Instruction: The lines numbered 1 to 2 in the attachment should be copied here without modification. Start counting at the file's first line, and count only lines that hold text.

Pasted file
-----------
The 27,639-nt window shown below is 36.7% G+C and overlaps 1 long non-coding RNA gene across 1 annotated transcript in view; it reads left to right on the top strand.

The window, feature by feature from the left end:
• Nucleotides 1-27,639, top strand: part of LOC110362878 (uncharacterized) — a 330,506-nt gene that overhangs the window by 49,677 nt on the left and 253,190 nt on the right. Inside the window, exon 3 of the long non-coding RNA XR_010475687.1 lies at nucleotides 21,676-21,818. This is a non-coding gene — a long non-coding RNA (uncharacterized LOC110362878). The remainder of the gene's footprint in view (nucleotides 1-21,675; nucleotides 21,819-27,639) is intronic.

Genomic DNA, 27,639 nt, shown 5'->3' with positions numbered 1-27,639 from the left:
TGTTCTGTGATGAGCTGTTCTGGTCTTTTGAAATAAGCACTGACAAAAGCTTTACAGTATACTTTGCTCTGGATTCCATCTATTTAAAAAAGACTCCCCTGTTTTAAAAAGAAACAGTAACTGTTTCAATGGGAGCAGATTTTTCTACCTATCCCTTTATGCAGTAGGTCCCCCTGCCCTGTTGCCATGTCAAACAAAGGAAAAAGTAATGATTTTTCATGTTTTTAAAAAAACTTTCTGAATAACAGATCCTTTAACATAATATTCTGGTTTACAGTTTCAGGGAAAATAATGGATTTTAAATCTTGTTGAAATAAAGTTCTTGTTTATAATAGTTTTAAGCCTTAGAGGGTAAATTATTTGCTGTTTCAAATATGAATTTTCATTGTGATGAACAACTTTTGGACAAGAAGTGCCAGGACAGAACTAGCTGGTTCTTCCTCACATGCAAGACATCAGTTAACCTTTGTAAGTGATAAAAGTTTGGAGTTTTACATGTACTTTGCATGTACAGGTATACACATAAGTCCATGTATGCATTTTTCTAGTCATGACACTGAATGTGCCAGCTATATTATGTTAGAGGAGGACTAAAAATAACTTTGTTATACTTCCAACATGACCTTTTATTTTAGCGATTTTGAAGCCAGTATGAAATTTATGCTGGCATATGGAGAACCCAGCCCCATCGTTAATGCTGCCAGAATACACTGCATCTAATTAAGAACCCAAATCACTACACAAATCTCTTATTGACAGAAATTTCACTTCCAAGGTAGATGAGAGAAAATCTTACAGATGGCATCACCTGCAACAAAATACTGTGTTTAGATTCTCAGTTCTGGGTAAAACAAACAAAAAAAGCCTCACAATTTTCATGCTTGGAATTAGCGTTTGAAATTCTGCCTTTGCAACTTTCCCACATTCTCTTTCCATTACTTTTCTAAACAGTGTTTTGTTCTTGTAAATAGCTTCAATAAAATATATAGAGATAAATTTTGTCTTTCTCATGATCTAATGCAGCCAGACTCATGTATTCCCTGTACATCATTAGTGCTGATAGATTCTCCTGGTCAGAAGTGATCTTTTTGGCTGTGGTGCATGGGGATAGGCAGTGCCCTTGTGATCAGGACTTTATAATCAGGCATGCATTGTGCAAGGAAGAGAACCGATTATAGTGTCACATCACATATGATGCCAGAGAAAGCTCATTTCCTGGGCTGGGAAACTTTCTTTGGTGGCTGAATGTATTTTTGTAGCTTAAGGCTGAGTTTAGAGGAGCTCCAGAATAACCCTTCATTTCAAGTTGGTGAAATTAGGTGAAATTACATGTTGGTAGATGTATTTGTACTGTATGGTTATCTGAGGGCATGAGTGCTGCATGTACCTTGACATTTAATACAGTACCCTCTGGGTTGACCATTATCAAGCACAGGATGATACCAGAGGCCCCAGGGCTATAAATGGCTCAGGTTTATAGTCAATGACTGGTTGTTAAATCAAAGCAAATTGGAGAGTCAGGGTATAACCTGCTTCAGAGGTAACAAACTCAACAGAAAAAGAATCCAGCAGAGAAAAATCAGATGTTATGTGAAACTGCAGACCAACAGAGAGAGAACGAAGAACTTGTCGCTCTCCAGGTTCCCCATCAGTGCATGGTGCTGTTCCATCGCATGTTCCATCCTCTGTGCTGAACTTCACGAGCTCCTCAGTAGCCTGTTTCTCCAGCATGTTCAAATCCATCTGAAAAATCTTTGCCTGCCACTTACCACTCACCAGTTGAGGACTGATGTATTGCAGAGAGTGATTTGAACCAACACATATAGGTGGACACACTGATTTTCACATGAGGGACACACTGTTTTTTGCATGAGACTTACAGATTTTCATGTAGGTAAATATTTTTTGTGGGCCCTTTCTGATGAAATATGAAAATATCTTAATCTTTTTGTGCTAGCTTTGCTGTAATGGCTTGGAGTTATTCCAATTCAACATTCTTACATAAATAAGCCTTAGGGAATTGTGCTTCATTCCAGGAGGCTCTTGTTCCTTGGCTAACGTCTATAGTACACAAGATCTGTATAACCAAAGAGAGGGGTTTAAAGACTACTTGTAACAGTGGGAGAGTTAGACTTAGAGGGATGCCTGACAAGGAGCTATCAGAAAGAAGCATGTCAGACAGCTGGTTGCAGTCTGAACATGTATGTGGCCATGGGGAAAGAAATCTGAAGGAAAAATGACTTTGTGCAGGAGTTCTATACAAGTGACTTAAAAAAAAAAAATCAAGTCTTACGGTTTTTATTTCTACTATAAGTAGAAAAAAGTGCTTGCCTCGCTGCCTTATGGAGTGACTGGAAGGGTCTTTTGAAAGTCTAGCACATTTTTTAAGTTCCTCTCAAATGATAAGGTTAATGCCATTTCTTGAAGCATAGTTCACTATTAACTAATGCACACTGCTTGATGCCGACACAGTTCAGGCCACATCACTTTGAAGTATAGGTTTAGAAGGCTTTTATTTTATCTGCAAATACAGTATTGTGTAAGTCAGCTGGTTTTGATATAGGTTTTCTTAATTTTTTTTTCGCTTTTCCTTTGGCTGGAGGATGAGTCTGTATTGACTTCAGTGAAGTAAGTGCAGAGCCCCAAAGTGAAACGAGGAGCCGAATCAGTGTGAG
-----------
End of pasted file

The 27,639-nt window shown below is 36.7% G+C and overlaps 1 long non-coding RNA gene across 1 annotated transcript in view; it reads left to right on the top strand.

The window, feature by feature from the left end: